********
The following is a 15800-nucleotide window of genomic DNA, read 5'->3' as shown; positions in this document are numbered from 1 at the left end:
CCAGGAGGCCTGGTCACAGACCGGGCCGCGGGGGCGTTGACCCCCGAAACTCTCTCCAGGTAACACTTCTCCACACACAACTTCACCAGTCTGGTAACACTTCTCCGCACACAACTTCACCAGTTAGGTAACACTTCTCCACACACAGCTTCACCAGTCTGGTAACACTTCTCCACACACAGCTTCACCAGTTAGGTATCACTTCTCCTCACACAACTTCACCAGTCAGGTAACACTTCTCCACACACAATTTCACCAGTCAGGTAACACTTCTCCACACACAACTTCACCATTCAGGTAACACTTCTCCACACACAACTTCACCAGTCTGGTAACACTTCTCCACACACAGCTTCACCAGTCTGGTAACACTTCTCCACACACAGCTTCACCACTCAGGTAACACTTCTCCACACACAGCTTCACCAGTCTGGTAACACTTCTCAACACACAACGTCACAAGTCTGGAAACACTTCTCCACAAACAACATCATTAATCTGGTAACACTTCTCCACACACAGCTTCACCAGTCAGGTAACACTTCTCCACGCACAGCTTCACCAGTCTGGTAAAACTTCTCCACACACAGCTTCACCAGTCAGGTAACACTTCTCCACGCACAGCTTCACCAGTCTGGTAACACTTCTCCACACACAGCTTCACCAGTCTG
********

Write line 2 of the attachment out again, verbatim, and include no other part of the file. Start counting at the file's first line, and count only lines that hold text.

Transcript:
CCAGGAGGCCTGGTCACAGACCGGGCCGCGGGGGCGTTGACCCCCGAAACTCTCTCCAGGTAACACTTCTCCACACACAACTTCACCAGTCTGGTAACACTTCTCCGCACACAACTTCACCAGTTAGGTAACACTTCTCCACACACAGCTTCACCAGTCTGGTAACACTTCTCCACACACAGCTTCACCAGTTAGGTATCACTTCTCCTCACACAACTTCACCAGTCAGGTAACACTTCTCCACACACAATTTCACCAGTCAGGTAACACTTCTCCACACACAACTTCACCATTCAGGTAACACTTCTCCACACACAACTTCACCAGTCTGGTAACACTTCTCCACACACAGCTTCACCAGTCTGGTAACACTTCTCCACACACAGCTTCACCACTCAGGTAACACTTCTCCACACACAGCTTCACCAGTCTGGTAACACTTCTCAACACACAACGTCACAAGTCTGGAAACACTTCTCCACAAACAACATCATTAATCTGGTAACACTTCTCCACACACAGCTTCACCAGTCAGGTAACACTTCTCCACGCACAGCTTCACCAGTCTGGTAAAACTTCTCCACACACAGCTTCACCAGTCAGGTAACACTTCTCCACGCACAGCTTCACCAGTCTGGTAACACTTCTCCACACACAGCTTCACCAGTCTG